Catching Up With David Lloyd

Catching Up With David Lloyd

For being such an accomplished and acclaimed comics creator, David Lloyd is still someone who you have to look for if you want to know what he’s up to. Best known for his art on his and Alan Moore’s V for Vendetta, Lloyd keeps a relatively love profile these days, although he did make headlines in 2006 with the American release of his graphic novel Kickback through Dark Horse.

We recently had a chance to catch up with the creator who just added one more acclaim to his long list – the first “Comic Bookshops Career Prize” from the AFUI (Association of Italian Comics Bookshops), where Kickback was recently published by Magic Press.

Newsarama: First off David – congratulations on your award. What was it for, in your words?

David Lloyd: It's a career prize - Premio Alla Carriera - the first the Association Of Italian Comics Bookshops has given. And it's a great pleasure to have received such a thing from a country that has so many great homegrown comic creators. From Sergio Toppi to Lorenzo Mattotti. From Diabolik to Dylan Dog. It's terrific to get any award, but especially so in such circumstances.

NRAMA: I think American audiences can often not follow how a creator’s work may spread out throughout Europe, for example, Kickback, which was published here in 2006 just was published in Italy?

DL: Kickback was published there early this year, and I've been over twice to tour with it. Just back from the third trip. It's one of the best ways to promote a book if you like going out on the road and chatting and signing, and you have the time to give to it - which is not something that's always available for those of us who have to create with brush rather than just word. But I enjoy it a lot. Enjoy the travel most of the time, and meeting the store owners and all the people who come to the signings. And the reception I get is never short of enthusiastic and appreciative.

The folks in other countries who buy US/UK originated work, don't get to see many of the people who've created it - and I think it's important they should. The global market is a big market and deserves attention from the creators who benefit from it. A lot of the stores I travel to in Europe don't believe it's possible to have regular visits from creators in the UK, even though it's just a short plane ride to get to many of them. I'm convinced more would go if they were invited, and I'm always telling store owners they should try to extend such invitations. Of course it's harder for US folks to make such trips in this deadline-filled world of ours...

NRAMA: True. What’s your Italian fanbase like? Do you find that different work resonates with different audiences?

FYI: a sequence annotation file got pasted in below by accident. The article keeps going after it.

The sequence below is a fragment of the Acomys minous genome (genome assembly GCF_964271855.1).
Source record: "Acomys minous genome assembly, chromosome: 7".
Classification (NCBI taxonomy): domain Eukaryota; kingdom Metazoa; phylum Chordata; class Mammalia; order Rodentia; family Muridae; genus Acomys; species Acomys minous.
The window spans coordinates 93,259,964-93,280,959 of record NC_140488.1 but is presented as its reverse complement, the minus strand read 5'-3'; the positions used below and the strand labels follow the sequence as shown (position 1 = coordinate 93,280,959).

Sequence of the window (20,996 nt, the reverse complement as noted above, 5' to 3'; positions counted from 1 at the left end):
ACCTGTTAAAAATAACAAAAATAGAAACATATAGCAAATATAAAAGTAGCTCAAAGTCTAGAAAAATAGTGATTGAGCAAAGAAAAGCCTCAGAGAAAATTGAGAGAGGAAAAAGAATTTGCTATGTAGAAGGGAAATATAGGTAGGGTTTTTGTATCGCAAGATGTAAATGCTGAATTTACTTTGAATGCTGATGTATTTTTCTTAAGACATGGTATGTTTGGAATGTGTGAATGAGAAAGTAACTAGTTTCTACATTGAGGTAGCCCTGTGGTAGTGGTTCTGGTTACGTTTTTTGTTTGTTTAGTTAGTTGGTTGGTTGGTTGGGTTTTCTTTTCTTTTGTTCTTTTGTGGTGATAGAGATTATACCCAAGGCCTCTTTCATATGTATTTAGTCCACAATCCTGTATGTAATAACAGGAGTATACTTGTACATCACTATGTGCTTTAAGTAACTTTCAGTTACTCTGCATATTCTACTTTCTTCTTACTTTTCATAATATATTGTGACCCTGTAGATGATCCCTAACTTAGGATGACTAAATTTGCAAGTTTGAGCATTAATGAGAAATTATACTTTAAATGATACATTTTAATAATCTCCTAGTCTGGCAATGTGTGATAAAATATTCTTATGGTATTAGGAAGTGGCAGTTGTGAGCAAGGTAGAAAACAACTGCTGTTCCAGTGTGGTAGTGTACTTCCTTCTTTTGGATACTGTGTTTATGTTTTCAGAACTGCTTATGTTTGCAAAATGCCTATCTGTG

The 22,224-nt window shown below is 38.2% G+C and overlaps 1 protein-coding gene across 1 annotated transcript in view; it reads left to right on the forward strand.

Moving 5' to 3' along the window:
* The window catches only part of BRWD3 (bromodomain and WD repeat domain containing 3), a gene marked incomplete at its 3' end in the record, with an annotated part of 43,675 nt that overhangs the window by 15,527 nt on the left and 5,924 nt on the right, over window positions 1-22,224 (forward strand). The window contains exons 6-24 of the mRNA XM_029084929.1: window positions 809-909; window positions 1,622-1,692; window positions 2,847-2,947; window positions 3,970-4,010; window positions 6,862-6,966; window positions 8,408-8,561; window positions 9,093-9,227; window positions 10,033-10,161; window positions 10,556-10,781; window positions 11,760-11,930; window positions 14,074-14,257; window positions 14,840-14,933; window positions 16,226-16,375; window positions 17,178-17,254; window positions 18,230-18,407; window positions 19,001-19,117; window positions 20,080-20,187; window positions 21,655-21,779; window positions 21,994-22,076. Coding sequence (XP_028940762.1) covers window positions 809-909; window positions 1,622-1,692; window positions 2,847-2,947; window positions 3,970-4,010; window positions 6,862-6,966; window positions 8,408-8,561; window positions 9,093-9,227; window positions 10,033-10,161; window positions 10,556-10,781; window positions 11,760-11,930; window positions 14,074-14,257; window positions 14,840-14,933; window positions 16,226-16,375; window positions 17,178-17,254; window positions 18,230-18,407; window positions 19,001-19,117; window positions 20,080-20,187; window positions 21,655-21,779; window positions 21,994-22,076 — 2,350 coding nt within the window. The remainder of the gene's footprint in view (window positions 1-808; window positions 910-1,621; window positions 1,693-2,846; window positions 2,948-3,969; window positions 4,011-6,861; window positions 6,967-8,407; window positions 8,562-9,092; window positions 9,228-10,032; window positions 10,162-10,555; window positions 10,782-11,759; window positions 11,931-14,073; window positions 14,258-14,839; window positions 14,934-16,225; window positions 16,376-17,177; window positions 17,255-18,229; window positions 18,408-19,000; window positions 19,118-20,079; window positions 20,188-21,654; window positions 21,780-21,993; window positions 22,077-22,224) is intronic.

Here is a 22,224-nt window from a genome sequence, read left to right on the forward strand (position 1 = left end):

DL: I think they value the lasting more than the transient - that's one thing. Though they're as enthusiastic about great new stuff as any other crowd. They're appreciative of the variety of the work that comes from the US/UK, too, and how characters and series can be subject to many changes of form. There's some real discontent over the formulaic nature of much of the Italian books, which are blessed with astounding quality but cursed with an inability to develop beyond rigid structural lines.

NRAMA: Speaking of Kickback – it’s been a while since we saw some work from you. What’ve you got in the hopper? You’re working with Jamie Delano on a Hellblazer story, right?

DL: Yes. An 8-pager for a special I'll complete at the end of October. I've also been spending lots of time selling and promoting Kickback around the world - Spain, Germany, Italy, Greece, Brasil - as well as promoting it in the US/UK to people who still haven't heard about it. And I've drawn a 6-pager for a French anthology of true stories about children who were separated from their parents during wartime, called Words of Stars, which will be published in English early next year. And I'm lined up for an issue of a French series I'm supposed to start drawing in November.

NRAMA: We’d of course be remiss if we didn’t ask about your highest profile project in the eyes of many, V for Vendetta. As our future and that of V seem to be heading towards an intersection point, are you ever tempted to revisit Evey, even on your own?

DL: That's a very gloomy view to take, I must say. I hope you're wrong! But I wouldn't dream of doing more on Vendetta, and most certainly not without Alan. Revisiting the thematic nature of V is a different kettle of fish. In V, society frees itself from corruption; in Kickback, one man does the same thing. Fascinating thing, corruption. How easily tempted we are to commit wrong and what leads us to it. Paradise would be ours if we could just fix that problem.

NRAMA: Very true. But still - does the closeness of the future portrayed in V to our world now give you pause today, still?

DL: If I was a blinkered idealist, it might. But my idealism is moderated by realism. Ideally, people would act/vote from a standpoint of principal, but, realistically, they don't and never will. Shame, eh?

NRAMA: Fair enough. Back to broader subjects, At this point in your career, what motivates you to take on a new project?

DL: Complete freedom. But, meanwhile, I'm happy to be working with great folks like Jamie, again.

NRAMA: That said, are you looking ahead to another larger project, a la Kickback?

DL: Next year I'll be doing another graphic novel on my own. I don't know what the subject will be yet because I have four ideas for different markets and I don't know which of them will be appropriate to do at the time. And, of course, I have to convince someone to buy it!

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